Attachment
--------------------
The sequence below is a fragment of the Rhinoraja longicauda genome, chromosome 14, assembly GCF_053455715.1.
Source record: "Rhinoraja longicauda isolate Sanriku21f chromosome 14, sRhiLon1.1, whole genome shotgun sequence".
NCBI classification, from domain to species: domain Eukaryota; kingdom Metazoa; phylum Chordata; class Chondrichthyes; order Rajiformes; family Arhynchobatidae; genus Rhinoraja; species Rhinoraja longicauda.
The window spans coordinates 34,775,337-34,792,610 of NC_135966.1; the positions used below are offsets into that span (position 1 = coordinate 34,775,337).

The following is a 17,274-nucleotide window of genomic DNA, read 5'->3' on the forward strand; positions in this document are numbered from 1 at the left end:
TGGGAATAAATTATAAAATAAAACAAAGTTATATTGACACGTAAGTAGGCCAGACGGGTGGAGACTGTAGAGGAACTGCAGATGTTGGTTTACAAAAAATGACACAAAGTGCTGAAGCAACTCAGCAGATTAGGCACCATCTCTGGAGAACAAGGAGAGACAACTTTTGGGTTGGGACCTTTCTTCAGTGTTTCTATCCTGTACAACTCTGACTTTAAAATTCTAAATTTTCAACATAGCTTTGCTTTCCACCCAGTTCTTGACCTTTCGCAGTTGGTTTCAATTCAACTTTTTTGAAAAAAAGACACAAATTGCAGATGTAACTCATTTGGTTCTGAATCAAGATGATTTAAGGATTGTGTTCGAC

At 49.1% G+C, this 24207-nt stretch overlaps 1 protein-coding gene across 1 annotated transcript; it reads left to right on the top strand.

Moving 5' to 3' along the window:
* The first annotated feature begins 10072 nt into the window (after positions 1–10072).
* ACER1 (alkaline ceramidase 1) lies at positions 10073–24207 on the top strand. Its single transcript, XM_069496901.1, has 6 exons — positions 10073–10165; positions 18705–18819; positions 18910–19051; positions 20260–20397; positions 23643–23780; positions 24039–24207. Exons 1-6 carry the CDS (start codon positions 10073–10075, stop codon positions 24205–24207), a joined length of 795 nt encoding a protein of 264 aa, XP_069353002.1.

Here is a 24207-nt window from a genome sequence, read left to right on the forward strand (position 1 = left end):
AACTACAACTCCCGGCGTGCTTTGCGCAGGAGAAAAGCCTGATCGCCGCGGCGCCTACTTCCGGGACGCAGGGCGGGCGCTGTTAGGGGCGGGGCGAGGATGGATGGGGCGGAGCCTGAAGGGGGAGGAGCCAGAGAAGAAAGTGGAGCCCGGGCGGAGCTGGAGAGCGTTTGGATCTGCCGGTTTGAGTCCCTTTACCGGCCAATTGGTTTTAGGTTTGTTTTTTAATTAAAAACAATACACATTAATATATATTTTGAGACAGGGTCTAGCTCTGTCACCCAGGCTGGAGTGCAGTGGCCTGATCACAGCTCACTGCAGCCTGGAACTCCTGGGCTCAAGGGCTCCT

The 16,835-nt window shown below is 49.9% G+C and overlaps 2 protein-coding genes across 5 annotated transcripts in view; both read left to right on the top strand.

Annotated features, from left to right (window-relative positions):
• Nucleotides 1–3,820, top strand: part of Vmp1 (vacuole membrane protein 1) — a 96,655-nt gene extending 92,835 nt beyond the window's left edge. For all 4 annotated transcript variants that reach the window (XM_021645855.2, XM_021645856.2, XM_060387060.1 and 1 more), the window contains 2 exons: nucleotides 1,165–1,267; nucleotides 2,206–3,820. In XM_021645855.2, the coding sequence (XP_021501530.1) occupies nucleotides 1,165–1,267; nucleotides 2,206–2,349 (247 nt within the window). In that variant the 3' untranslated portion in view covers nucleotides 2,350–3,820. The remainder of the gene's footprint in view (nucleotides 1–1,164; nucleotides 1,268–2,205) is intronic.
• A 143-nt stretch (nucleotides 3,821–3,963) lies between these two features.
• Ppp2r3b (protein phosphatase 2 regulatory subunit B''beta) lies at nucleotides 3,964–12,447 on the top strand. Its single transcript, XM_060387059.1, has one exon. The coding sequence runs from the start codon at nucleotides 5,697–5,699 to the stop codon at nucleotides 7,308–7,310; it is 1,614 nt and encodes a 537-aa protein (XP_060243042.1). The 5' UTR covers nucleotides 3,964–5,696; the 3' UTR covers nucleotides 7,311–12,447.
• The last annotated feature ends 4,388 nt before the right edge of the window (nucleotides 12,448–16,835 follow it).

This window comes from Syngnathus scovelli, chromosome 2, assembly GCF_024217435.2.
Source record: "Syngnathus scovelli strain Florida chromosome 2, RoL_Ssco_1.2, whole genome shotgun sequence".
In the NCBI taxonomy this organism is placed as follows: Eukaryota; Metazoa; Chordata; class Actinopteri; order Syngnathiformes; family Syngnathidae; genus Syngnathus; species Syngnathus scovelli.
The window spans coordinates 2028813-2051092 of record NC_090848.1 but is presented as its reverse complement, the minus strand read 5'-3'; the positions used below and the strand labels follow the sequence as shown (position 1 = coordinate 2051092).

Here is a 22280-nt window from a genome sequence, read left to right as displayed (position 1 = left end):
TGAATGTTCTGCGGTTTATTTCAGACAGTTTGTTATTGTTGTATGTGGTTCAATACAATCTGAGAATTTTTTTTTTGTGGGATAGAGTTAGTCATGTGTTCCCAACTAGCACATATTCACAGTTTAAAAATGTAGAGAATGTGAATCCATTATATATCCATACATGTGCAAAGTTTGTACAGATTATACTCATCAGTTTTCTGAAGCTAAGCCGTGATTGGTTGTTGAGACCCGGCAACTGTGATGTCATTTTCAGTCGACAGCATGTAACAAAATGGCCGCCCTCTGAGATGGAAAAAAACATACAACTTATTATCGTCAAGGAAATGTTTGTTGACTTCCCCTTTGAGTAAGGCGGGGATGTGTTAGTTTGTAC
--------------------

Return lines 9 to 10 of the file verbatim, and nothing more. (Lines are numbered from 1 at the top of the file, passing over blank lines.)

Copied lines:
* The first annotated feature begins 10072 nt into the window (after positions 1–10072).
* ACER1 (alkaline ceramidase 1) lies at positions 10073–24207 on the top strand. Its single transcript, XM_069496901.1, has 6 exons — positions 10073–10165; positions 18705–18819; positions 18910–19051; positions 20260–20397; positions 23643–23780; positions 24039–24207. Exons 1-6 carry the CDS (start codon positions 10073–10075, stop codon positions 24205–24207), a joined length of 795 nt encoding a protein of 264 aa, XP_069353002.1.